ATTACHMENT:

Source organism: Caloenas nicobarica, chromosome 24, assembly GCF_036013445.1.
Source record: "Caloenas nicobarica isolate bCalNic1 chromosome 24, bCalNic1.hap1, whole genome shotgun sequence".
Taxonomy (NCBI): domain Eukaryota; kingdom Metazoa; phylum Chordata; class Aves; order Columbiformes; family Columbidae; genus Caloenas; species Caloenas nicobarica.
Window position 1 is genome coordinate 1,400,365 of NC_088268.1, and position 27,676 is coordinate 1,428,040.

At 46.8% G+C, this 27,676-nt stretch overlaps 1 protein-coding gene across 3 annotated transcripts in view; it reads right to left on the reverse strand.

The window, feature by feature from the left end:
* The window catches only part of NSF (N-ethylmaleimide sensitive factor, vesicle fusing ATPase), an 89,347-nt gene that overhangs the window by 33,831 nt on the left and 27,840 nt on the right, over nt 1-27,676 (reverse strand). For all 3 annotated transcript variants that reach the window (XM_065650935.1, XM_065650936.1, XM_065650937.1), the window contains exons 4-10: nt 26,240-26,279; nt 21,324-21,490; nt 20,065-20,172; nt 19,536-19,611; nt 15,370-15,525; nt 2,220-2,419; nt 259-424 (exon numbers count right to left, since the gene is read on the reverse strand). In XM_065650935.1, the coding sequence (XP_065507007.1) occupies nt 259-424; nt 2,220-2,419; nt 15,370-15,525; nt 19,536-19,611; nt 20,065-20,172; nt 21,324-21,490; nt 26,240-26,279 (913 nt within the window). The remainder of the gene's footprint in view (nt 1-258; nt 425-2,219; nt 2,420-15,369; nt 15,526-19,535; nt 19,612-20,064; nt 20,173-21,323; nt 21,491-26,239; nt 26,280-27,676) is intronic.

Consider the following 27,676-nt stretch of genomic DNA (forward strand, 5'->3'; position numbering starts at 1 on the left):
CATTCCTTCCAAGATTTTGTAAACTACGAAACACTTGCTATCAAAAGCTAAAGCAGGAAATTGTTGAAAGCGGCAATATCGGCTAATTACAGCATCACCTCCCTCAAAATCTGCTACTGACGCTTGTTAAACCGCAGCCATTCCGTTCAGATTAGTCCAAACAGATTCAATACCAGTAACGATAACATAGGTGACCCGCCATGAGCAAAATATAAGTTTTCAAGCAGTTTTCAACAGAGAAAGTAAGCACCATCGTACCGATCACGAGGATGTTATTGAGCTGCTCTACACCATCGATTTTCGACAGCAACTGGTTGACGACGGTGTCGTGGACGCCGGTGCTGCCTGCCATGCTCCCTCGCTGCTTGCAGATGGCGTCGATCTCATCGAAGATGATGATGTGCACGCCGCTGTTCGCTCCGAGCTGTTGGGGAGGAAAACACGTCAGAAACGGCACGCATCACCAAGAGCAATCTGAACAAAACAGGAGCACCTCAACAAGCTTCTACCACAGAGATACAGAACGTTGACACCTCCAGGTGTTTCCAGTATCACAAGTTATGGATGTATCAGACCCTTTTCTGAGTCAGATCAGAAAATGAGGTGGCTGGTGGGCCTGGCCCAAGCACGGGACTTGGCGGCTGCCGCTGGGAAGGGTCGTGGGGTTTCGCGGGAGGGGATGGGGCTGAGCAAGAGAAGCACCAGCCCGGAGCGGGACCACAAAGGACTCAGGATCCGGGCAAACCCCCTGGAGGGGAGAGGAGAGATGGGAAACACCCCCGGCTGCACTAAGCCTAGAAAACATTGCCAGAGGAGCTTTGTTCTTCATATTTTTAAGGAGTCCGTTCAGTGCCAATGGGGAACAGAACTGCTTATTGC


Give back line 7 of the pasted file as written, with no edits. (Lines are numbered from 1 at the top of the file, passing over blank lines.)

* The window catches only part of NSF (N-ethylmaleimide sensitive factor, vesicle fusing ATPase), an 89,347-nt gene that overhangs the window by 33,831 nt on the left and 27,840 nt on the right, over nt 1-27,676 (reverse strand). For all 3 annotated transcript variants that reach the window (XM_065650935.1, XM_065650936.1, XM_065650937.1), the window contains exons 4-10: nt 26,240-26,279; nt 21,324-21,490; nt 20,065-20,172; nt 19,536-19,611; nt 15,370-15,525; nt 2,220-2,419; nt 259-424 (exon numbers count right to left, since the gene is read on the reverse strand). In XM_065650935.1, the coding sequence (XP_065507007.1) occupies nt 259-424; nt 2,220-2,419; nt 15,370-15,525; nt 19,536-19,611; nt 20,065-20,172; nt 21,324-21,490; nt 26,240-26,279 (913 nt within the window). The remainder of the gene's footprint in view (nt 1-258; nt 425-2,219; nt 2,420-15,369; nt 15,526-19,535; nt 19,612-20,064; nt 20,173-21,323; nt 21,491-26,239; nt 26,280-27,676) is intronic.